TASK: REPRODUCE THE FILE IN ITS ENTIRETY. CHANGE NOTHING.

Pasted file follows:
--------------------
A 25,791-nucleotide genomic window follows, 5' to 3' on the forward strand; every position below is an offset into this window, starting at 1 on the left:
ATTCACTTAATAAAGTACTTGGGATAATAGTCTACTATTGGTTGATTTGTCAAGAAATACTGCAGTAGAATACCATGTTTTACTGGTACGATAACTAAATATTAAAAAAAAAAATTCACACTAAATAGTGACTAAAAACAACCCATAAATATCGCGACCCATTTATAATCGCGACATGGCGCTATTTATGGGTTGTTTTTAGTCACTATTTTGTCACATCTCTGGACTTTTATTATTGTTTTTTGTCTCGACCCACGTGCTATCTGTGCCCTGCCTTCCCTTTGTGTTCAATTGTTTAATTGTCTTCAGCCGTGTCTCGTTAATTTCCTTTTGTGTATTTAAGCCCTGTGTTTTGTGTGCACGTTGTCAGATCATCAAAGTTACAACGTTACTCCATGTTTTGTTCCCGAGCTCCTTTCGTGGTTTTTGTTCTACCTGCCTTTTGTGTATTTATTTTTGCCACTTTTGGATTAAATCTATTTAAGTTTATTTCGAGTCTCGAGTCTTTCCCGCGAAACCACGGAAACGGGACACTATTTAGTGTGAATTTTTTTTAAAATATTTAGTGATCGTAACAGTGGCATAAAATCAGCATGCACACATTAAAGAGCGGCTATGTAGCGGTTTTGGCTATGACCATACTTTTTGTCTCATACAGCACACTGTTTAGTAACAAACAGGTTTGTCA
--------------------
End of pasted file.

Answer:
A 25,791-nucleotide genomic window follows, 5' to 3' on the forward strand; every position below is an offset into this window, starting at 1 on the left:
ATTCACTTAATAAAGTACTTGGGATAATAGTCTACTATTGGTTGATTTGTCAAGAAATACTGCAGTAGAATACCATGTTTTACTGGTACGATAACTAAATATTAAAAAAAAAAATTCACACTAAATAGTGACTAAAAACAACCCATAAATATCGCGACCCATTTATAATCGCGACATGGCGCTATTTATGGGTTGTTTTTAGTCACTATTTTGTCACATCTCTGGACTTTTATTATTGTTTTTTGTCTCGACCCACGTGCTATCTGTGCCCTGCCTTCCCTTTGTGTTCAATTGTTTAATTGTCTTCAGCCGTGTCTCGTTAATTTCCTTTTGTGTATTTAAGCCCTGTGTTTTGTGTGCACGTTGTCAGATCATCAAAGTTACAACGTTACTCCATGTTTTGTTCCCGAGCTCCTTTCGTGGTTTTTGTTCTACCTGCCTTTTGTGTATTTATTTTTGCCACTTTTGGATTAAATCTATTTAAGTTTATTTCGAGTCTCGAGTCTTTCCCGCGAAACCACGGAAACGGGACACTATTTAGTGTGAATTTTTTTTAAAATATTTAGTGATCGTAACAGTGGCATAAAATCAGCATGCACACATTAAAGAGCGGCTATGTAGCGGTTTTGGCTATGACCATACTTTTTGTCTCATACAGCACACTGTTTAGTAACAAACAGGTTTGTCA